Monday 26 September 2016

Friday Five: Ways to Obtain Rich User-Generated Content

Every person on the Internet has an opinion – and almost every one of them could be convinced to share it. Finding an opportunity to collect and amplify an audience’s idea is how the best, creative user-generated content is discovered.

The principle of co-creating content – collaborating on content that can be repurposed on traditional, digital, owned and hybrid media channels – can generate unique results if the “ask” is phrased the right way. Here are five ways to capture great content from an audience:

1. Make it cool to participate

The first way to get strong community participation is by making your action something the audience would feel excited to be associated with. The fastest growing media company of all time, Upworthy, talks about its strategy as finding a way to align a brand’s messages with either pride and joy or dismay and outrage, because those are the emotions that cause people to participate and share. They call tapping into emotions “The Big Data Secret That No One’s Talking About.”

2. Ask people what’s important

It’s fun to weigh in on questions about values. The community gets to take a stand on an issue and encourage their friends and family to rally around an opinion (i.e. was the movie good? Was the restaurant tasty?). A great example of asking an audience to share their opinions is UK advocacy group 38 Degrees inviting its community members to help set the agenda for the coming year. By phrasing the request in a collaborative way, (“What should we campaign on together in the coming months?”) the company was able to engage tens of thousands of its community members to gather ideas and gauge grassroots support for policies.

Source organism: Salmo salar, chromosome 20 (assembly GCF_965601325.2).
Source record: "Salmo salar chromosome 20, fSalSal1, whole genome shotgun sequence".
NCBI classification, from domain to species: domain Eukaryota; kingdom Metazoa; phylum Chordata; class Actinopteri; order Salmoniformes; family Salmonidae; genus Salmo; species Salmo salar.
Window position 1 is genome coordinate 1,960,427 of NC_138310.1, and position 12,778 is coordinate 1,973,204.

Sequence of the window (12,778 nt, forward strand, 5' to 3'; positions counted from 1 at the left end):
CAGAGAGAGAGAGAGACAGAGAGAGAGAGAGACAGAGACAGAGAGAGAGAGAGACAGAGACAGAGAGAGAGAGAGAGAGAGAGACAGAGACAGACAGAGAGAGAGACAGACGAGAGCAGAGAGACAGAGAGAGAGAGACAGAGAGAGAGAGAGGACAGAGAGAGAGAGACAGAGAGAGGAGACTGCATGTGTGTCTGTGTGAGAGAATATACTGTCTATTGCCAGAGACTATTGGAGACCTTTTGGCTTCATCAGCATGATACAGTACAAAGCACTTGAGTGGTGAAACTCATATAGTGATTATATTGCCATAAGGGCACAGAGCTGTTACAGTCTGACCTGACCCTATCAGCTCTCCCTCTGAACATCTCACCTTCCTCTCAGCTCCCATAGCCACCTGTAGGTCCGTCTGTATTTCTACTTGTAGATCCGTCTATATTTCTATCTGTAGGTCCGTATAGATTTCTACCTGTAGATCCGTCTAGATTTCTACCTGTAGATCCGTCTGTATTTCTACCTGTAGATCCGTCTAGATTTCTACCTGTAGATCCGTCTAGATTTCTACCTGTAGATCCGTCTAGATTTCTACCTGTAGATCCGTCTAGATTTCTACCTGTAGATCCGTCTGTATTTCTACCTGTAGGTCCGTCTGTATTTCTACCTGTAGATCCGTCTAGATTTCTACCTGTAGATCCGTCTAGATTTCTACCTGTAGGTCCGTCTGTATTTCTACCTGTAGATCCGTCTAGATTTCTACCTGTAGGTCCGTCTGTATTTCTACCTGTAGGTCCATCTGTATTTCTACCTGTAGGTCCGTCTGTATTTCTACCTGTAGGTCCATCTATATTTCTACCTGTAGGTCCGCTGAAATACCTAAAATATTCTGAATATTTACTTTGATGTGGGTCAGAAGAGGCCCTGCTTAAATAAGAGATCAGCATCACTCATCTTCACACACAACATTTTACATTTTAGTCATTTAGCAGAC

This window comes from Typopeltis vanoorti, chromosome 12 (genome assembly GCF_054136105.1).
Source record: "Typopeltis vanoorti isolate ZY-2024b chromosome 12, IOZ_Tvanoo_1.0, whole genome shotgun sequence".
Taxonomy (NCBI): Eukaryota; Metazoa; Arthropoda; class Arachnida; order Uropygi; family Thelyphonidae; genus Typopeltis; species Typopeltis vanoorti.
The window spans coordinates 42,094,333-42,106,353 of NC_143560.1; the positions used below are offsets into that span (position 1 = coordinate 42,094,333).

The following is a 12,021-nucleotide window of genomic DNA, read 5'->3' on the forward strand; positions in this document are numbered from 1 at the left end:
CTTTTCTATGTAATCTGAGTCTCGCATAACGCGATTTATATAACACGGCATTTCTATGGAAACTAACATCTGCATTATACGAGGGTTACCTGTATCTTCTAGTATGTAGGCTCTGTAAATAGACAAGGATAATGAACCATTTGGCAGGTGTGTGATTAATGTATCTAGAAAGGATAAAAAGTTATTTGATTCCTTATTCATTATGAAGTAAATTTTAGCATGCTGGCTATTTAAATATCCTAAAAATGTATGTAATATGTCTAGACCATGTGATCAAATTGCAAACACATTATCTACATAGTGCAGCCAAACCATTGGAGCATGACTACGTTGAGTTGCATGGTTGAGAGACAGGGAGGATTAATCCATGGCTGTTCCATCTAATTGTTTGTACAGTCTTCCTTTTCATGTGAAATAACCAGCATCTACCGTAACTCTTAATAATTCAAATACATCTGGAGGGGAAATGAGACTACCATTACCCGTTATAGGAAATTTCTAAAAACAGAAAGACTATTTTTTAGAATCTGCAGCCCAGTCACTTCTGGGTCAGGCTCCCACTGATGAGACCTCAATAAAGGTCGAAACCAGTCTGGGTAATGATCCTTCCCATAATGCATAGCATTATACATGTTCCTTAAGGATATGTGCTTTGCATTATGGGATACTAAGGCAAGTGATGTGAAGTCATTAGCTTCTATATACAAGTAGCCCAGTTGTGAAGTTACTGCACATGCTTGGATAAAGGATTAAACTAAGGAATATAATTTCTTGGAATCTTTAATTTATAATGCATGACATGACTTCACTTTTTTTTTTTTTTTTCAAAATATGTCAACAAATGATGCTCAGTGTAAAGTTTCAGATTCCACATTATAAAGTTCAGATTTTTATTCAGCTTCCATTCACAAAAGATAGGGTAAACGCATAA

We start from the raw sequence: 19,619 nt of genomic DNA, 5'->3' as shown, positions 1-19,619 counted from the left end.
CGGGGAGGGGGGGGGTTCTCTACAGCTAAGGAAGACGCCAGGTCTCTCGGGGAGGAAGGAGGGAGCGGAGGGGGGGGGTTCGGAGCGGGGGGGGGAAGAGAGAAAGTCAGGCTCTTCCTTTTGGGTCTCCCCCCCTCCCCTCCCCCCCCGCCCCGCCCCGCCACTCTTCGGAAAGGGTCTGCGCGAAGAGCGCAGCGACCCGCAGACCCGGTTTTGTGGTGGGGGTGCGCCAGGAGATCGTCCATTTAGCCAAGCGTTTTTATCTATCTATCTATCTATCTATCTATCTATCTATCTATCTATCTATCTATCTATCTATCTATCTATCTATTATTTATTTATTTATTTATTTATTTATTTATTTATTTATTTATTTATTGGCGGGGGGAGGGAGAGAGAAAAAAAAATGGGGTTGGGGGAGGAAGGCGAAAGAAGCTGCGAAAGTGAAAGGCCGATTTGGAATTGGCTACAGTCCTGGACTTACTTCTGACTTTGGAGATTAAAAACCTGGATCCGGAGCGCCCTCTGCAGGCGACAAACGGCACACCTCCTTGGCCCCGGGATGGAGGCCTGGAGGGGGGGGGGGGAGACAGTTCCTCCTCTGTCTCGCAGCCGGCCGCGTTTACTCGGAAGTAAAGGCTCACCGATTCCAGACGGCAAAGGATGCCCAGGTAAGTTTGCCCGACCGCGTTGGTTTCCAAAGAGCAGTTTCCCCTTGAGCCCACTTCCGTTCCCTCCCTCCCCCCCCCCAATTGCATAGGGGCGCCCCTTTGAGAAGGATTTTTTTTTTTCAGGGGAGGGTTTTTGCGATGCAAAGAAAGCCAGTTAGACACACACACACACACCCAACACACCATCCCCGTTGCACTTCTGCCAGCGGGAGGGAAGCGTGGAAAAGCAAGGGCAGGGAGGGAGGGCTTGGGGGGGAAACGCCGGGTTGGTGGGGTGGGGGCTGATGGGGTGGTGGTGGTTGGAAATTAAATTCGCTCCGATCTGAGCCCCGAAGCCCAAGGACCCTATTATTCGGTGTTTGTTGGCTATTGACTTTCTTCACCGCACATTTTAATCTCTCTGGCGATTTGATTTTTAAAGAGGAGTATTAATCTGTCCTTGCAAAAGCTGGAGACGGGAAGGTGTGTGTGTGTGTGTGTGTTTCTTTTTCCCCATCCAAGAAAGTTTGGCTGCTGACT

3. Amplify what your tribe is passionate about

The only thing better than sharing an opinion is getting a platform to amplify it. A platform that helped user-generated content reach a wider audience is Design for Obama, a curated art sales platform where up-and-coming artists can submit pieces to be featured and sold on the website. It’s an effective alignment of incentives: the Obama team gets a collection of amazing art pieces, artists get exposure and recognition in a new way and campaign evangelicals get a handcrafted piece that shows their support.

4. Make it human

When a brand meets its community on its level, it’s much easier to start a meaningful relationship. Think about the “action ask” as one individual making a personal request, not a corporate voice. During the 2012 presidential election, Ann Romney’s Pinterest was a great example of engaging an audience in conversation (and getting supporters to submit patriotic recipes) in a way that felt very accessible and personal.

5. Let people tell you their stories

As researcher Brene Brown says in her famous TED Talk “connectedness is why we’re here.” Seeking to share experiences is one reason why social media has been so successful – it provides a channel for people to better tell their stories. The Obama campaign team captured this user content in a beautiful way through its Share Your Stories portal. Users could read each other’s narratives, show support through “likes” and then share their own experiences. The photos and stories become great content the campaign team can repurpose in future communications.

Have you seen other brands, coalitions or campaigns use these principles successfully in the past?

When was the last time you shared your opinion with a brand online?

Stay tuned for next week’s Friday5 on collecting creative user-generated content through five irresistible calls-to-action!

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